extends BlockBase {?>

We inherit from the BlockBase class, you can hold down ctrl and click on BlockBase in PhpStorm and see what methods can be redefined in our block, we do not use all of them. You can override other methods as needed.

Let's look at the class methods further:

/**
 * {@block}
 */
protected function blockAccess(AccountInterface $account) {
  return AccessResult::allowedIfHasPermission($account, 'access content');
}
?>

We have already considered access to the page in this article, in blocks we can use the same access rights:

http://drupalbook.ru/drupal/126-rout-s-parametrom

Here we use the same AccessResult class.

/**
 * {@block}
 */
public function blockForm($form, FormStateInterface $form_state) {
  $config = $this->getConfiguration();
 
  $form['drupalbook_first_block_settings'] = [
    '#type' => 'textfield',
    '#title' => $this->t('Name'),
    '#description' => $this->t('Who do you want to say hello to?'),
    '#default_value' => !empty($config['drupalbook_first_block_settings']) ? $config['drupalbook_first_block_settings'] : '',
  ];
 
  return $form;
}?>

We can use a separate block configuration form for each block that we create programmatically. If you go to the block settings:

configure block

Here you can see our Name field, which we added in the blockForm() method:

configure block

We use the Drupal Form API to create fields for the form:

https://www.drupal.org/docs/8/api/form-api

https://api.drupal.org/api/drupal/elements/8.5.x

We will analyze the Form API in detail in the future and make a multi-step pop-up form. For now, you can see what other types of fields you can use using the Form API. Each field is added using an array. Try adding more fields to the block form.

/**
 * {@block}
 */
public function blockSubmit($form, FormStateInterface $form_state) {
  $this->configuration['drupalbook_first_block_settings'] = $form_state->getValue('drupalbook_first_block_settings');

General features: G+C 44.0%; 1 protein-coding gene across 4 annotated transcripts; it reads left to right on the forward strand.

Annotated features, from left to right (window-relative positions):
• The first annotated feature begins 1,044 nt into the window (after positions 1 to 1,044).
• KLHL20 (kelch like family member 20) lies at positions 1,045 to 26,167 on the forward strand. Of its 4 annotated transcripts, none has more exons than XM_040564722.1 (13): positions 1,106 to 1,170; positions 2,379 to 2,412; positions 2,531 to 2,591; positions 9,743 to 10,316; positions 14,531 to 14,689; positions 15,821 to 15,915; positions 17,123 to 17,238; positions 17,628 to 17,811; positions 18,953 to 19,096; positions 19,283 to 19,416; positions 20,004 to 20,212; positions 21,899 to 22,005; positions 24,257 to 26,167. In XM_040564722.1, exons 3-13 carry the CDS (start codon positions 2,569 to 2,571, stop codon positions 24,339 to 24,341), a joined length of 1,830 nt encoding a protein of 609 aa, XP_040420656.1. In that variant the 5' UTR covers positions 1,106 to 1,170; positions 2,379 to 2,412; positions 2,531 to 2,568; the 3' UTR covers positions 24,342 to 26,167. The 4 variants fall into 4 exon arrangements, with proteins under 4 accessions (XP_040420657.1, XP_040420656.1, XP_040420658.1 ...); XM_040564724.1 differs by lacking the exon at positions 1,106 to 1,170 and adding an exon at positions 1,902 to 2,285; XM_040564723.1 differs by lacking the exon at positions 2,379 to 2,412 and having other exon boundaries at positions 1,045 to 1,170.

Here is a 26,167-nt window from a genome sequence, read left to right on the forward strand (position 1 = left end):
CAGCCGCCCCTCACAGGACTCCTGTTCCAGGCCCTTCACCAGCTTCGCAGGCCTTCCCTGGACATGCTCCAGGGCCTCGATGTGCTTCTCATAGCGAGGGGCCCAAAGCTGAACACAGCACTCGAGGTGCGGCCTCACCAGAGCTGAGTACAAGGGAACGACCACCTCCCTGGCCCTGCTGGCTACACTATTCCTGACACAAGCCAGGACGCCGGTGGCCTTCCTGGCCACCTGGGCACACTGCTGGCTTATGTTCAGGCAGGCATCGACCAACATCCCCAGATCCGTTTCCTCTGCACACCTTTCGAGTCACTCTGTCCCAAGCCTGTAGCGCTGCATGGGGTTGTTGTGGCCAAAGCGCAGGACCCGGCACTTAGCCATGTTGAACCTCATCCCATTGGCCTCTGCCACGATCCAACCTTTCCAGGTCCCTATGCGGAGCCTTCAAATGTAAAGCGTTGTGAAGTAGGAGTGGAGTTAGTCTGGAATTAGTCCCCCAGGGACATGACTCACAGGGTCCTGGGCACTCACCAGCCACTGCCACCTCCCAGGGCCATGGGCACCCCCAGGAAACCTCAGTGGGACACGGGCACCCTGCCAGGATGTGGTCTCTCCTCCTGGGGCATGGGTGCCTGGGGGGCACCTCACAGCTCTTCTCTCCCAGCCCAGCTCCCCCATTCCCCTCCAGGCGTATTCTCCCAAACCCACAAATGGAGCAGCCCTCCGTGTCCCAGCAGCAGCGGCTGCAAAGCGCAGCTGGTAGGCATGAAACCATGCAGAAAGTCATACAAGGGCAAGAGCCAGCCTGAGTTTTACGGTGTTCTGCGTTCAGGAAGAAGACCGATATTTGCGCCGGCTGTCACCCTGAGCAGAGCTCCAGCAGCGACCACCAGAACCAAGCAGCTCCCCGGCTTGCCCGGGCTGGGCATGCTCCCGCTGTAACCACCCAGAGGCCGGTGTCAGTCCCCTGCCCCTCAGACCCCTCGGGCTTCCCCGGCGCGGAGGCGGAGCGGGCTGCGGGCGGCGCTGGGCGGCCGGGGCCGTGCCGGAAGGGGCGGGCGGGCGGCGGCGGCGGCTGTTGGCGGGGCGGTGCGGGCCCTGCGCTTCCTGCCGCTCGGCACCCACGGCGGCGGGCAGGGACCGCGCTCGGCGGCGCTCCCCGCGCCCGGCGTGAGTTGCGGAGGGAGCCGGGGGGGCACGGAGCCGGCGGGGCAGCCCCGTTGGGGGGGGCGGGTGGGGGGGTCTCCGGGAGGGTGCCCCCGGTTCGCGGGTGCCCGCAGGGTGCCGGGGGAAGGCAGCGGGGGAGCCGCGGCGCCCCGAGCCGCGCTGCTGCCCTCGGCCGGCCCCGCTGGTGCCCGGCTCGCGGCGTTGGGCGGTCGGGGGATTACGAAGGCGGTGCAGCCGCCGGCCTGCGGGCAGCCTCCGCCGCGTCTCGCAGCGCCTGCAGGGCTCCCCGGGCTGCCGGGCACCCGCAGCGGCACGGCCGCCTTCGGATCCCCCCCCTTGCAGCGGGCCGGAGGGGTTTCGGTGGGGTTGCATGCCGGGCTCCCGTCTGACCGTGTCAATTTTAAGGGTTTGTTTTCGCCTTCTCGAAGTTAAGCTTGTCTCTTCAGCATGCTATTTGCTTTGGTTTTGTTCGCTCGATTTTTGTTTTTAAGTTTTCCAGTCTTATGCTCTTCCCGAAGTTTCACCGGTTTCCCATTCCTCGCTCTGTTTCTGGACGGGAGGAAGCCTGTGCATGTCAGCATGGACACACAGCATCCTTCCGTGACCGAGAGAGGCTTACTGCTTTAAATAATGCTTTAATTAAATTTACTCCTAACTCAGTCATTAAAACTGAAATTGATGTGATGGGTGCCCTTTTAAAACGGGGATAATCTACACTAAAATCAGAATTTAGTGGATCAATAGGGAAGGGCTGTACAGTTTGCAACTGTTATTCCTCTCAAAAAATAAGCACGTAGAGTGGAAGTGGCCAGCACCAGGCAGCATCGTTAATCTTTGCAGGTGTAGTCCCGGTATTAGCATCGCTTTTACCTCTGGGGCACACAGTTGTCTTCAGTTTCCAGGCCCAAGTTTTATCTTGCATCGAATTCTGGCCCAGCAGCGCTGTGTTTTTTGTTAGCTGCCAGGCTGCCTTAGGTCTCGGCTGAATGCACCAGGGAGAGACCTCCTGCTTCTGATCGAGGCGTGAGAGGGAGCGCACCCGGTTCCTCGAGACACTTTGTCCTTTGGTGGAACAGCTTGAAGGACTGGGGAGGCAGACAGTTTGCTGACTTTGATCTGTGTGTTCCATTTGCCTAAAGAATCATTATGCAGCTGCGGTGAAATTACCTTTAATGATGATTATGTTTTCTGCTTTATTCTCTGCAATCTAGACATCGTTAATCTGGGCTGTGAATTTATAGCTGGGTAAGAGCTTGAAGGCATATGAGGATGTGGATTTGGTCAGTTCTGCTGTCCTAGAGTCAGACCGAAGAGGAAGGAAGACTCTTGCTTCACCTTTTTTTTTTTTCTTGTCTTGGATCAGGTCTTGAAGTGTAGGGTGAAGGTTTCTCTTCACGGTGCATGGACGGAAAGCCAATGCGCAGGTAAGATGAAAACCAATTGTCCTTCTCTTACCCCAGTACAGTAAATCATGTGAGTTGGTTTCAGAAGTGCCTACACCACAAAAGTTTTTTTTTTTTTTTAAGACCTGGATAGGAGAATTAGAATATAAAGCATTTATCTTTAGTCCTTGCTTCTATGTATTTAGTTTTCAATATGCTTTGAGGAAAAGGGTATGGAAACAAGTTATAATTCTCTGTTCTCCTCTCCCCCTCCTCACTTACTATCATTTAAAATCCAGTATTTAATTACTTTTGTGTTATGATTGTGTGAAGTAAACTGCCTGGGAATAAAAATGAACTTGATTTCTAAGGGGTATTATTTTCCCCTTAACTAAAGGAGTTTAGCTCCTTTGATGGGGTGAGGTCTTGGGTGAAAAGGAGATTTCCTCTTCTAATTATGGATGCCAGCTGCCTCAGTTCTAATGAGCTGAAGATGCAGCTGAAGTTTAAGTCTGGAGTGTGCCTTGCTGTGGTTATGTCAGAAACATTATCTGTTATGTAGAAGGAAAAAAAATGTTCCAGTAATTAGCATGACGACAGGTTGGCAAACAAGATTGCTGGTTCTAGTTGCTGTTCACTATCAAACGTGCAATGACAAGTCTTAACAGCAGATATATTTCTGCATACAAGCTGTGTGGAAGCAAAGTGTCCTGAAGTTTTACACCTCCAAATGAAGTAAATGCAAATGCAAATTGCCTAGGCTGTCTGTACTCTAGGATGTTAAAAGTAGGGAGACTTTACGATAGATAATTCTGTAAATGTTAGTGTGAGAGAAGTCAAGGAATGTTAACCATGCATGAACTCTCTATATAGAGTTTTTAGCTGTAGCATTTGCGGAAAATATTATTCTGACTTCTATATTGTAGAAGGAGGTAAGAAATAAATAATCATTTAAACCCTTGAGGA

}?>

Here we save the value of the fields from the form to the Drupal configuration. We will also consider the configuration in more detail in the following lessons, for now you just need to understand that Drupal has a common storage of all configurations and all modules use this storage of configs. These configs can be transferred from one of your site to another. For example, if you changed the block settings on a local copy of the site, then these configs can be uploaded and uploaded to the live site and your block settings can be applied on the live site.

/**
 * {@block}
 */
public function build() {
  $config = $this->getConfiguration();
 
  if (!empty($config['drupalbook_first_block_settings'])) {
    $text = $this->t('Hello @Name in block!', ['@Name' => $config['drupalbook_first_block_settings']]);
  }
  else {
    $text = $this->t('Hello World in block!');
  }
 
  return [
    '#markup' => $text,
  ];
}
?>

And now the main build () method, which displays the content of the block. In this method, we check the configuration of the block and if we have a Name, then we display the text with the name. Pay attention to the $this->t() method, it allows you to translate text through the Drupal admin panel to other languages. We also use placeholder @Name, we need it to translate only the desired text, and not the values ​​of the fields that we enter in configuration forms. This allows you to avoid multiple lines of translation, for example, if you do not use a placeholder, then all options for the text that pass through $this->t() will be available in the admin panel for translation:

Hello Josh ...
Hello Mike ...
Hello Ivan ...
and so on.

I think it became clear to you how to display and configure custom blocks in Drupal 8, then we will consider more complex examples using blocks, pages, forms.

Code examples can be viewed on github:
https://github.com/levmyshkin/drupalbook8